Upon reading George Bernard Shaw's 1913 Pygmalion and then seeing the 1964 film version, My Fair Lady, directed by George Cukor, I noticed something about the literature to film translation that I had never noticed before. When reading novels, the reader easily picks up who is good and who is not. Authors give paragraphs and pages devoted to explaining the psychological make-up of their characters. However, in a play, we are only given a character's speech. It is impossible to know exactly what he or she is thinking with only the words he or she says. So it is easy to read through an entire play without really knowing what a character is all about.
All of this was realized when I saw Rex Harrison play the role of Henry Higgins in My Fair Lady. Throughout reading Pygmalion, I could tell Pickering and Higgins were not right in their attempt to change a street flower girl into a woman of royalty. However, after seeing Harrison's scowl and hearing the way he belittled Eliza (Audrey Hepburn) throughout the entire film I realized exactly what a despicable character he really was. The way Higgins treated Eliza after the ball was truly terrible and something one would not really understand simply by reading the words. The words alone could not convey the look of worthlessness on Eliza's face upon hearing his reaction to her performance that night.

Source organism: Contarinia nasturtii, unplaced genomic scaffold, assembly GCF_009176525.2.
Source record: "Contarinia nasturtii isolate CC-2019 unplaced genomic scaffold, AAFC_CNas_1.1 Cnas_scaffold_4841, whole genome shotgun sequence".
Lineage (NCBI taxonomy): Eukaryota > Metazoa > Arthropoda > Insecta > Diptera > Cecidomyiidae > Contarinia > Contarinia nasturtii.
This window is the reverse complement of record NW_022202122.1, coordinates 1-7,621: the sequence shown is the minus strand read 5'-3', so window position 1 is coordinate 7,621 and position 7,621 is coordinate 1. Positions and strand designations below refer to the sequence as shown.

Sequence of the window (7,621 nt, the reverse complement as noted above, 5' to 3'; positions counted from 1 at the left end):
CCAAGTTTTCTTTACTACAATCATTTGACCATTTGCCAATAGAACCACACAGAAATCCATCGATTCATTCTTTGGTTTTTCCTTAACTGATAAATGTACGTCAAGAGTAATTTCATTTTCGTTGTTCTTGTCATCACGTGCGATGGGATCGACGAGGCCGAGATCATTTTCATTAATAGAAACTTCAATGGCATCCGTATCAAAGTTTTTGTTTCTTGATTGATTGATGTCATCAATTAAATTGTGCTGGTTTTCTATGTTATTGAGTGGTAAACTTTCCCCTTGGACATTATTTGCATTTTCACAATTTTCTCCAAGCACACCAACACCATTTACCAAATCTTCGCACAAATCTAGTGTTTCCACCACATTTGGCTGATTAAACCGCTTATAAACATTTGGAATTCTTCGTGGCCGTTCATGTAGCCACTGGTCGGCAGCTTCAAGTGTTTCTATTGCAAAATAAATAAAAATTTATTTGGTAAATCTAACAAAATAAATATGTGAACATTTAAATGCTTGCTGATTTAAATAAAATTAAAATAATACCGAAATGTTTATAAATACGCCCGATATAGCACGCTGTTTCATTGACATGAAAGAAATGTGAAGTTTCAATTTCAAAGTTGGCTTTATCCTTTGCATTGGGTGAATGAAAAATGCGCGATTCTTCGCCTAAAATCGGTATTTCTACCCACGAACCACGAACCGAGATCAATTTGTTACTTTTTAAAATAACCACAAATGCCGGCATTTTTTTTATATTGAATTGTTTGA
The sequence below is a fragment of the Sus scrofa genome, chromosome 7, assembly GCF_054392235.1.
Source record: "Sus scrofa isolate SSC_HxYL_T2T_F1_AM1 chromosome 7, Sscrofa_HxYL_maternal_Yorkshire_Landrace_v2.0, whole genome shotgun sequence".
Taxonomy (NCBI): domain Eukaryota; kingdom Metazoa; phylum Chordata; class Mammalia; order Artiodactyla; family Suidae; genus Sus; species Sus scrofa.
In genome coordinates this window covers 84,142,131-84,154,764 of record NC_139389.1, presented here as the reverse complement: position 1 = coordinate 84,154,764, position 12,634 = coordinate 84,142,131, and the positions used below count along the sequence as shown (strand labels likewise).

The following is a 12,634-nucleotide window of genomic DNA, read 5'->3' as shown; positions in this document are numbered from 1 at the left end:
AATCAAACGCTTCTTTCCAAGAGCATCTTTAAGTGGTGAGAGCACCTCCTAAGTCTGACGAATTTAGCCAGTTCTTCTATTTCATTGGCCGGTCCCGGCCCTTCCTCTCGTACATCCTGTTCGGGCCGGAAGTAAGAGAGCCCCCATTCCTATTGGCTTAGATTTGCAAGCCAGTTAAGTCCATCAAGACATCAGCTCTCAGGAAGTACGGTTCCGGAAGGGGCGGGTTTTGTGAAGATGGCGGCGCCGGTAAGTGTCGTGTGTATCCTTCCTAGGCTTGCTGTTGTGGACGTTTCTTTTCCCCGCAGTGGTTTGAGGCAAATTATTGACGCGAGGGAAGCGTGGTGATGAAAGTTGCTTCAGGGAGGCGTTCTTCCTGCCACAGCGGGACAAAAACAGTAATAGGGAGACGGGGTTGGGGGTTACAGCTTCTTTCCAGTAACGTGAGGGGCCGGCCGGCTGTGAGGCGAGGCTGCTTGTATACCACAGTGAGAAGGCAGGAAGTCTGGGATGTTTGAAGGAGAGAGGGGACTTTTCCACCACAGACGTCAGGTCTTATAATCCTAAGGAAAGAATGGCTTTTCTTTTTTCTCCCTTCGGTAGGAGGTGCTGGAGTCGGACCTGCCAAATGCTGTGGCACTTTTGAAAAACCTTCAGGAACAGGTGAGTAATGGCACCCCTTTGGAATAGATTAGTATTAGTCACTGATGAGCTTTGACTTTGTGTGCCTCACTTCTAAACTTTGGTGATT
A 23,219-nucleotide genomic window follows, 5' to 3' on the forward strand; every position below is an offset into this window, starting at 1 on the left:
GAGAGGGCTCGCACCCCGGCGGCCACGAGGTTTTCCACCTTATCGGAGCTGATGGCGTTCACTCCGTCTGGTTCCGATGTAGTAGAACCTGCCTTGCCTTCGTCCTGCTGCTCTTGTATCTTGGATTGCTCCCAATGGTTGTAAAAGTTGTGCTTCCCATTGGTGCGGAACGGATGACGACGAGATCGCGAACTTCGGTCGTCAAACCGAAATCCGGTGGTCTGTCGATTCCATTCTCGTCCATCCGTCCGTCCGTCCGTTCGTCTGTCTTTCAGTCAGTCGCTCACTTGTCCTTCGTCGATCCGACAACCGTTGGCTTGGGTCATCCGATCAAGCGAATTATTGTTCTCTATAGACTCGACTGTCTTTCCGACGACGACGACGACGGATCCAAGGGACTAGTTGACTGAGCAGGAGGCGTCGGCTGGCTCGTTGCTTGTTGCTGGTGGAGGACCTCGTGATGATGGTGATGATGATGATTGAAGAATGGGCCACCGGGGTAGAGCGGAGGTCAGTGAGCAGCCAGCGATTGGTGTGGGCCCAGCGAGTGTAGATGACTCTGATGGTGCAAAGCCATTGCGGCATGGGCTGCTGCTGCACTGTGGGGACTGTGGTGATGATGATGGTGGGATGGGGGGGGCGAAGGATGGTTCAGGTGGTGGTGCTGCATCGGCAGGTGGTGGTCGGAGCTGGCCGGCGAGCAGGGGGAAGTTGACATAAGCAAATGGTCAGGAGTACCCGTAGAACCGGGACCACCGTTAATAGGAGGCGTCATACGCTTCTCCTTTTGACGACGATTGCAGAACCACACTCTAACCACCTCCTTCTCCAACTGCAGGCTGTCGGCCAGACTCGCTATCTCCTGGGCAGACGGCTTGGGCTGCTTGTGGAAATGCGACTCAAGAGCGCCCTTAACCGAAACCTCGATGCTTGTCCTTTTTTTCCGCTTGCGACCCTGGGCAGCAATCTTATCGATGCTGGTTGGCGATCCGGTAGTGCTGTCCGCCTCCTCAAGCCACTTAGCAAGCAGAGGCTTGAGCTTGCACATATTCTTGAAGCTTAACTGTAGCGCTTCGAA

This sort of reaction to reading plays and then seeing their production goes both ways. Until Eliza tells Pickering (Wilfred Hyde-White) what a gentleman he had been to her throughout her stay, I had held Pickering in the same low regard as Higgins. I felt they were both intelligent men, but they had both seemed to be completely unaware of any human emotion. They had a job to do, and they refused to let the slightest bit of human emotion get in the way of their goals. However, once I saw the production, I realized all the gentlemanly gestures Hyde-White gave Colonel Pickering throughout the film. Each bowing to Eliza and each standing up upon her entrance show how kind he was trying to be amidst such an unpleasant job.
A character's speech only gives the audience about half of the information they really need to follow an entire story. Live action prevents the audience from witnessing inward struggle, so the actors have to include gestures and variations on the way they speak to keep the audience informed. With only their speech, it is easy to misinterpret the way a production was meant to be seen.